She was a dynamic figure, a fantastic broker well respected in the market and I learnt a lot from her. Of course, she had to fight to get to be a joint Managing Director of such a big team in a major broker, but she never made an issue of it.


Making an entrance


Apparently when Maureen went to Lloyd’s on her first day, the liveried waiter at the door primly informed her that this entrance into the Room was for Lloyd’s brokers and underwriters only and that she, as a woman, would need to go to the public entrance.


History doesn’t record the look on his face when she shoved her newly printed Lloyd’s ticket into it.


As time has gone on, the old guards on Lime Street have been changed, the misogynistic dinosaurs put out to grass one hopes and, little by little, women have begun to make an increasingly significant impact in the market.


But the issue has not disappeared completely and I am not whitewashing things in this somewhat rose tinted look back at my earlier days in Lloyd’s.  Isolated incidents continue, away from other eyes and ears.


Some London Market practitioners, rather like those clubbable Luddites who absolutely refuse to ever, ever accept any form of modernisation – electronic trading springs to mind – , will still see remarks such as, “better not tarry in the office Love, that ironing won’t do itself you know” as ‘classic bants’ and put it down to harmless Boris Johnsonesque jolly japes.


Not. Any. More.


Unacceptable behaviour 


Insurance journalist Catrin Shi has eloquently written of her experience at the first Monte Carlo Rendez-Vous she attended, and other incidents.


I witnessed first hand unacceptable behaviour with my colleague Helen Wright only a few months ago. We met an EC3 contact during the afternoon and quickly realised he was inebriated; during the course of our meeting he became far too personal and patronising and downright insulting towards Helen, whom he had never met, delivering unsuitable remarks to her with the metaphorical ‘nudge, nudge, wink, wink’ as if this would absolve everything.

There is still much work to be done.


The arrival of Dame Inga marked a line in the sand when the focus on gender parity in the market started to become a reality rather than puff and lip service. It has made a difference to my mind, and going into Lloyd’s now one gets more of a sense of a place being at ease with itself and its identity.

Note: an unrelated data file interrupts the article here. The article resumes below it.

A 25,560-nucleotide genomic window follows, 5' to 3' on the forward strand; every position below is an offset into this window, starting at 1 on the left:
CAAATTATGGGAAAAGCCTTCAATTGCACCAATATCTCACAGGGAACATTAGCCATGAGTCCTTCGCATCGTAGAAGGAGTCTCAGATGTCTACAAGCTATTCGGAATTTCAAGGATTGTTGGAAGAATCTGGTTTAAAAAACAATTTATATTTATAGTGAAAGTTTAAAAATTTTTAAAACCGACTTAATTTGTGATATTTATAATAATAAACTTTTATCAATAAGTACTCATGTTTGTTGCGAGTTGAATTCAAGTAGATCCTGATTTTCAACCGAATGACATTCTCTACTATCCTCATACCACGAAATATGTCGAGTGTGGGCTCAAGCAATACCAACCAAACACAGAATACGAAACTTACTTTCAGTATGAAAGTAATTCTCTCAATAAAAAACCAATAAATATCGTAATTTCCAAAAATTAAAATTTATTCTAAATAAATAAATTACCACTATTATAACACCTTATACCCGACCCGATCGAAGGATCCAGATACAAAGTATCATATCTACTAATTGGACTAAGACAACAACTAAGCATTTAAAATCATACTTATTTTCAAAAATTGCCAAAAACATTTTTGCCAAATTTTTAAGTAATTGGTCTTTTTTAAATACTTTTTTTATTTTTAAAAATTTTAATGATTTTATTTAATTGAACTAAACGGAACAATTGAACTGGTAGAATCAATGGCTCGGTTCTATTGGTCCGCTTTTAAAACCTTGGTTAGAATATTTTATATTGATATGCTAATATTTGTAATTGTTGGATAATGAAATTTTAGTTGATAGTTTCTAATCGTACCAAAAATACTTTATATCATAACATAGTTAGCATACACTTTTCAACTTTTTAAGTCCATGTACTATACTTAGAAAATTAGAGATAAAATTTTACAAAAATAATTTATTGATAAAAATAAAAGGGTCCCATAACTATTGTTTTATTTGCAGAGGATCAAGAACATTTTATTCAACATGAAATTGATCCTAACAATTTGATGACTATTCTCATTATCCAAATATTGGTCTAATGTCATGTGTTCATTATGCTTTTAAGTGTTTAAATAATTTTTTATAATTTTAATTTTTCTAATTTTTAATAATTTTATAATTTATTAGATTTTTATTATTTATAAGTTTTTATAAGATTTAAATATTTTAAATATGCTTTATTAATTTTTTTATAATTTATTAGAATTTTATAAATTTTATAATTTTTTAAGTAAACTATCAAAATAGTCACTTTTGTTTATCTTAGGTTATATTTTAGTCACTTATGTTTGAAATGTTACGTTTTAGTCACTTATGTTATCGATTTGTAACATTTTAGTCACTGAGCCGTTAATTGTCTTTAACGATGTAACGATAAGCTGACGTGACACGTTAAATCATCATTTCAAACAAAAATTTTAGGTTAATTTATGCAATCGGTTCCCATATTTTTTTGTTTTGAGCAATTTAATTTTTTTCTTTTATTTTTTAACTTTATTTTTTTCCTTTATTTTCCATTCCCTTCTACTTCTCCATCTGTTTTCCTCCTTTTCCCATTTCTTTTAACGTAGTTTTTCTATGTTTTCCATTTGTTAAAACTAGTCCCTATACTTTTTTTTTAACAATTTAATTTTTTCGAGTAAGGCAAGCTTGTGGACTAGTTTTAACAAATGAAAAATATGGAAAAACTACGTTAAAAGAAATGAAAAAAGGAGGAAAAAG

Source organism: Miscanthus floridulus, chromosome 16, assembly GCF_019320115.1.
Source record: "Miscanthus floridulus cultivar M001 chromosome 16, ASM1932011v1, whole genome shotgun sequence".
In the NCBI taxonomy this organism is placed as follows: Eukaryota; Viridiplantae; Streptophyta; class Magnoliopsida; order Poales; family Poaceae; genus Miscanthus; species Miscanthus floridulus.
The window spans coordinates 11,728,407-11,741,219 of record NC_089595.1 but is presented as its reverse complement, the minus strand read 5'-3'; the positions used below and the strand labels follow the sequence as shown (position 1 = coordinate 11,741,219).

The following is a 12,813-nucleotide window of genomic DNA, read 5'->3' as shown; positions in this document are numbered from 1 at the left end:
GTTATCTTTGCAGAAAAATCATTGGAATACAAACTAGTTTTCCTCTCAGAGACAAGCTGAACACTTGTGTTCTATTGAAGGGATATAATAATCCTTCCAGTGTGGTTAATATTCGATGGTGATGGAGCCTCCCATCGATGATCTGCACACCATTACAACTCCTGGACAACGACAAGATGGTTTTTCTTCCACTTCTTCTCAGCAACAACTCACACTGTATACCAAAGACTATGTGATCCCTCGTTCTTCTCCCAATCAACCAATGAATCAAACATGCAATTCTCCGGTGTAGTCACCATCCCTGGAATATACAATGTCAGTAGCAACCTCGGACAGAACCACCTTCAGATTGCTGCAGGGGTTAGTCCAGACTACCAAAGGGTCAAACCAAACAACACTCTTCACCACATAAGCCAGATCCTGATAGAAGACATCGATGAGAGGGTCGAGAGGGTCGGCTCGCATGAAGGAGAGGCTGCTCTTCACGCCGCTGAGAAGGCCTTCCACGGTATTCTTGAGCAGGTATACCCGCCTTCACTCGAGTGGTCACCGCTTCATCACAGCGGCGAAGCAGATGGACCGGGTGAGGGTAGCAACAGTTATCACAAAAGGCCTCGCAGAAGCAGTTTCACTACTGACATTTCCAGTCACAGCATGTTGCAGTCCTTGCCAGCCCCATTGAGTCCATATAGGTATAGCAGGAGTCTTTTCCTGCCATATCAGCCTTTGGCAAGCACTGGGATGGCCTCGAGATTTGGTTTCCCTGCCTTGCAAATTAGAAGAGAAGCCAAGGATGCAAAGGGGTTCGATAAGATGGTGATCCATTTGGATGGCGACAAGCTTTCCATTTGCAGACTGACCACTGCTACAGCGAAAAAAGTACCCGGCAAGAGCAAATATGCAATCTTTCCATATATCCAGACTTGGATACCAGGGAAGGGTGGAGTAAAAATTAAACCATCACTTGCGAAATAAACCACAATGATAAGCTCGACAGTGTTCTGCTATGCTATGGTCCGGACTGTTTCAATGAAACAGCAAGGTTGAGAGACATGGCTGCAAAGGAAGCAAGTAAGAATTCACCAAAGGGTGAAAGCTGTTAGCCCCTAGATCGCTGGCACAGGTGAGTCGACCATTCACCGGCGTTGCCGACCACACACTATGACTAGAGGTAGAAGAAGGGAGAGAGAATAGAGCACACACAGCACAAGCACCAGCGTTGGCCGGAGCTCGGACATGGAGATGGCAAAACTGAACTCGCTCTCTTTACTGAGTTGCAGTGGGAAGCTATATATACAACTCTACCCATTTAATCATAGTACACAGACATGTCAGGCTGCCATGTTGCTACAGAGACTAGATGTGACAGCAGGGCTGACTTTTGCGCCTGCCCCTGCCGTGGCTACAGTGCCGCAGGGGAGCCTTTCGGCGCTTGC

But she’s done more than just be a woman, after all, and launch gender equality and inclusion campaigns. For starters, mandating electronic trading was a brave decision, one I am sure history will look back kindly upon.


Indeed, Lloyd’s itself has recognised as such. In a London Stock Exchange statement announcing her departure, Lloyd’s said that “Ms Beale’s commitment to transformation across the market, and within the corporation, has led to significant cultural change and the adoption of new technology that has accelerated the market’s modernisation and digitalisation,” and that she had left the market “with a strengthened reputation as one of the most respected and trusted insurance brands in the world, with a strong and experienced leadership team focused on delivering Lloyd’s strategic priorities.”


A great place for everyone to work


Women like Maureen Swage and Inga Beale have led from the front and showed other women that Lloyd’s and the London Market with its traditional esprit de corps and can-do attitude is, by and large, a great place to work.

Insurance employers must, however, continue to attract and retain new talent – both male and female – for the future.


I have two teenage daughters and I would be absolutely delighted if they chose a career on Lime Street; Lloyd’s is still a subscription market so, in this vein, if either of them were 25% as successful as Maureen or Dame Inga have been, then I certainly would be a very proud father.